Everywhere we go, we are bombarded with requests for money.
Even during everyday activities — like grocery shopping or perusing social media — we are confronted by others asking for cash.
It used to be that people would hang out near parking lot exits or freeway off-ramps with a cardboard sign. If you didn’t want to be bothered, you could merely look the other way.
In the past few months, I have heard about people being approached in parking lots — to the level of being accosted. People wanting money have stepped it up — even knocking on car windows.
A few weeks back, I went grocery shopping late at night … so late, that the store was closing. After unlocking the doors, I usually warm up my Jeep while loading groceries in the back. When I noticed a couple of people hanging out near the front of my rig, I decided not to turn the engine on.
Honestly, I don’t know if they were up to no good but their presence made me uncomfortable. The store employee that let me out noticed them too. He came out to help me put my groceries away. While we were talking, my dogs started barking. I laughed and said, “I guess I have a built in security system.”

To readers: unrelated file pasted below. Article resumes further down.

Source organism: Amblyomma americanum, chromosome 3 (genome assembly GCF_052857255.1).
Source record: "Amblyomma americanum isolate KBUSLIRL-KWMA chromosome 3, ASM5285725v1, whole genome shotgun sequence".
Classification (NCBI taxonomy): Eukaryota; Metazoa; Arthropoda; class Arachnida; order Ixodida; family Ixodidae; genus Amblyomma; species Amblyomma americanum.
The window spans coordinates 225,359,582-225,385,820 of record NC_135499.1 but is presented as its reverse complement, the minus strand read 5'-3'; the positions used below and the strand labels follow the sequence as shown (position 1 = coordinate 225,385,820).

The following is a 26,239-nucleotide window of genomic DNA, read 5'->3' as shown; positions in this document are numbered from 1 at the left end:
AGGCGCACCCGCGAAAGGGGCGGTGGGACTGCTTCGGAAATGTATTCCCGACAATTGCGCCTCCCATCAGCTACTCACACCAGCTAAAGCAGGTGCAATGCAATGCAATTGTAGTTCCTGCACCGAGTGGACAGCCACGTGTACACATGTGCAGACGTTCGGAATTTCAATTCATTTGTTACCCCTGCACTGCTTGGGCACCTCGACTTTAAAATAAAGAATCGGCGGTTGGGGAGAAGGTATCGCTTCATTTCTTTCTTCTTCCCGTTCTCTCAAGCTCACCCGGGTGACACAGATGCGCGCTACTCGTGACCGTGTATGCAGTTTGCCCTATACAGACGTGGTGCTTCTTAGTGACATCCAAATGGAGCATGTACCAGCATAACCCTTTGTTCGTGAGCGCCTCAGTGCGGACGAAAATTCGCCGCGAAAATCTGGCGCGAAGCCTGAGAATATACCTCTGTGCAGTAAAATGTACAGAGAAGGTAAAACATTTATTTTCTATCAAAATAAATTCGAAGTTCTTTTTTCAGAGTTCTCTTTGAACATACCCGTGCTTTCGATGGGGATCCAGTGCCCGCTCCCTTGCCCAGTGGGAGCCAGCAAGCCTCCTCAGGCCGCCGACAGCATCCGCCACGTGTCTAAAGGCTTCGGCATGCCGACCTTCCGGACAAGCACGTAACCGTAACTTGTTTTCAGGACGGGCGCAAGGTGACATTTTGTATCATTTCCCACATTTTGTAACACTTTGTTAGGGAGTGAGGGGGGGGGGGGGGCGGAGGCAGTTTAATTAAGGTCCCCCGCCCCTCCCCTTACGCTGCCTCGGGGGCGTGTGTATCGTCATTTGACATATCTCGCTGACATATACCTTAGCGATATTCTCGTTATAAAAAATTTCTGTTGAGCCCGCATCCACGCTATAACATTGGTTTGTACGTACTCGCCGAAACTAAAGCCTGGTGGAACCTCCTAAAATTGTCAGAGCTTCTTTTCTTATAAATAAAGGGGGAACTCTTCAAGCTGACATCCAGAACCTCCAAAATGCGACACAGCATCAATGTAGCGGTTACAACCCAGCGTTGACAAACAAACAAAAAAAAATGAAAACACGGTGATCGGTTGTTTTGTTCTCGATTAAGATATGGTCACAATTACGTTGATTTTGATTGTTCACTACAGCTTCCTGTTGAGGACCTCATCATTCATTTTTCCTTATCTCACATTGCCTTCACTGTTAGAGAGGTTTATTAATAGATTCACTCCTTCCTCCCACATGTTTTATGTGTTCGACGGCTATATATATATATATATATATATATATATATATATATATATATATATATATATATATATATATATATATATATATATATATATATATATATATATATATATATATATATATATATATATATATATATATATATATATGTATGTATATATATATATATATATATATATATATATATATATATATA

When I got home, I told my husband about the incident. John suggested that I go grocery shopping earlier in the day. My thought is, I should feel safe to go any time of day or night.
I have two German shepherds who have the capacity to bark like big dogs. However, they don’t always make noise when I think they should.
I decided to train them a new word that I can use to get them to bark ferociously on command. I was surprised by how quickly they acquired the new command, as was the unsuspecting couple passing by the Jeep during a recent training session.
As my birthday approached last month, Facebook suggested I consider conducting a fundraising effort in honor of my birthday. I’m almost 60 years old and the only people that acknowledge my special day beyond saying the cursory “happy birthday” are my family and close friends.
A few days later I received a message imploring me to “wish Chanley a happy birthday by donating to a nonprofit.” Facebook promised to notify him of the gift. No offense, but I didn’t even fork out a few bucks to buy a card and mail it to Chanley.
When Facebook first instituted the “birthday fundraisers,” they charged a processing fee. While, they no longer do that for nonprofits, I think it’s still all part of the scheme to keep personal Facebook fundraisers on the forefront, which they continue to charge a processing fee.
And, honestly, I turn my head on a lot of those grabs for cash. An acquaintance hosted a personal fundraiser recently, even going as far as erroneously suggesting that any money given was tax-deductible.
Don’t get me wrong, I’m not saying don’t give at all. I just think there are better ways to donate to ensure that money is being used in the best possible way. And, just to be clear, if someone approaches me in the parking lot, you’ll be barking up the wrong tree.